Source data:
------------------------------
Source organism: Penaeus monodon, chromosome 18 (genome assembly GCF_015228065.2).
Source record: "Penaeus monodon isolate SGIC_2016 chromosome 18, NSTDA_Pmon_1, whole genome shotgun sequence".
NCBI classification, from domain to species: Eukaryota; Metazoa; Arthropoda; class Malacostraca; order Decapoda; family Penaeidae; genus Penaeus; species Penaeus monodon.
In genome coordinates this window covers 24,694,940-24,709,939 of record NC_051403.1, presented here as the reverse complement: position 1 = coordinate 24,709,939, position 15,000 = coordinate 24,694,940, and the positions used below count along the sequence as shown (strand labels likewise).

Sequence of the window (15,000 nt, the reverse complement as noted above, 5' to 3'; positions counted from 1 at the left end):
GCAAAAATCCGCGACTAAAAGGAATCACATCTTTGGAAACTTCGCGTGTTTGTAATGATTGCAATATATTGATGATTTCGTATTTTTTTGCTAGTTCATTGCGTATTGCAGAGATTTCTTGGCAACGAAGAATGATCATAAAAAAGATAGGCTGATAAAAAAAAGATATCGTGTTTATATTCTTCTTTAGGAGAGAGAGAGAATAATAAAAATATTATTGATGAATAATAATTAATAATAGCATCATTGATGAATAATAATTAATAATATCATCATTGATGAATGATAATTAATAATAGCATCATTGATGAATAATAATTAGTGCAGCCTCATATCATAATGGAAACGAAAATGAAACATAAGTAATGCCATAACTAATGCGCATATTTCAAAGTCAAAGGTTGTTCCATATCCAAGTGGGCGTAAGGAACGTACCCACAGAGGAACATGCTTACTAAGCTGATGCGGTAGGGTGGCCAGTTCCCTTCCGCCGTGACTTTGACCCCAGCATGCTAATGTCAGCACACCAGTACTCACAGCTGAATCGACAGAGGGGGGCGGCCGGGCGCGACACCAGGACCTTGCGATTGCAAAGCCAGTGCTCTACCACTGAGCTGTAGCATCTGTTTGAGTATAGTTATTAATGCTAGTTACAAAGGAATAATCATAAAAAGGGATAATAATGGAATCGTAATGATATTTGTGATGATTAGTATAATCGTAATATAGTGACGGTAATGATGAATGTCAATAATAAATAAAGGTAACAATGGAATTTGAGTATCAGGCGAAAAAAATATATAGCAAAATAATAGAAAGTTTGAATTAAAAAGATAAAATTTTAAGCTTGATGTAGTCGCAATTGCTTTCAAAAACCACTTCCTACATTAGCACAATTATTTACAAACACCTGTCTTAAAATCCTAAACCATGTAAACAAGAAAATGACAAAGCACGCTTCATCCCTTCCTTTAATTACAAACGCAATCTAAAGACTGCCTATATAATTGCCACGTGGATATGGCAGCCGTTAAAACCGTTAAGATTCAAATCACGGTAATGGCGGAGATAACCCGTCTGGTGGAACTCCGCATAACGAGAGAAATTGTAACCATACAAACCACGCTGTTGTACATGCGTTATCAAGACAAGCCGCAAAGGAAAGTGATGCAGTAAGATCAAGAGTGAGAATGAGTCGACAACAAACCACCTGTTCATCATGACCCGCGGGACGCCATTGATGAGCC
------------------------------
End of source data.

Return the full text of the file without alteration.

Source organism: Penaeus monodon, chromosome 18 (genome assembly GCF_015228065.2).
Source record: "Penaeus monodon isolate SGIC_2016 chromosome 18, NSTDA_Pmon_1, whole genome shotgun sequence".
NCBI classification, from domain to species: Eukaryota; Metazoa; Arthropoda; class Malacostraca; order Decapoda; family Penaeidae; genus Penaeus; species Penaeus monodon.
In genome coordinates this window covers 24,694,940-24,709,939 of record NC_051403.1, presented here as the reverse complement: position 1 = coordinate 24,709,939, position 15,000 = coordinate 24,694,940, and the positions used below count along the sequence as shown (strand labels likewise).

Sequence of the window (15,000 nt, the reverse complement as noted above, 5' to 3'; positions counted from 1 at the left end):
GCAAAAATCCGCGACTAAAAGGAATCACATCTTTGGAAACTTCGCGTGTTTGTAATGATTGCAATATATTGATGATTTCGTATTTTTTTGCTAGTTCATTGCGTATTGCAGAGATTTCTTGGCAACGAAGAATGATCATAAAAAAGATAGGCTGATAAAAAAAAGATATCGTGTTTATATTCTTCTTTAGGAGAGAGAGAGAATAATAAAAATATTATTGATGAATAATAATTAATAATAGCATCATTGATGAATAATAATTAATAATATCATCATTGATGAATGATAATTAATAATAGCATCATTGATGAATAATAATTAGTGCAGCCTCATATCATAATGGAAACGAAAATGAAACATAAGTAATGCCATAACTAATGCGCATATTTCAAAGTCAAAGGTTGTTCCATATCCAAGTGGGCGTAAGGAACGTACCCACAGAGGAACATGCTTACTAAGCTGATGCGGTAGGGTGGCCAGTTCCCTTCCGCCGTGACTTTGACCCCAGCATGCTAATGTCAGCACACCAGTACTCACAGCTGAATCGACAGAGGGGGGCGGCCGGGCGCGACACCAGGACCTTGCGATTGCAAAGCCAGTGCTCTACCACTGAGCTGTAGCATCTGTTTGAGTATAGTTATTAATGCTAGTTACAAAGGAATAATCATAAAAAGGGATAATAATGGAATCGTAATGATATTTGTGATGATTAGTATAATCGTAATATAGTGACGGTAATGATGAATGTCAATAATAAATAAAGGTAACAATGGAATTTGAGTATCAGGCGAAAAAAATATATAGCAAAATAATAGAAAGTTTGAATTAAAAAGATAAAATTTTAAGCTTGATGTAGTCGCAATTGCTTTCAAAAACCACTTCCTACATTAGCACAATTATTTACAAACACCTGTCTTAAAATCCTAAACCATGTAAACAAGAAAATGACAAAGCACGCTTCATCCCTTCCTTTAATTACAAACGCAATCTAAAGACTGCCTATATAATTGCCACGTGGATATGGCAGCCGTTAAAACCGTTAAGATTCAAATCACGGTAATGGCGGAGATAACCCGTCTGGTGGAACTCCGCATAACGAGAGAAATTGTAACCATACAAACCACGCTGTTGTACATGCGTTATCAAGACAAGCCGCAAAGGAAAGTGATGCAGTAAGATCAAGAGTGAGAATGAGTCGACAACAAACCACCTGTTCATCATGACCCGCGGGACGCCATTGATGAGCC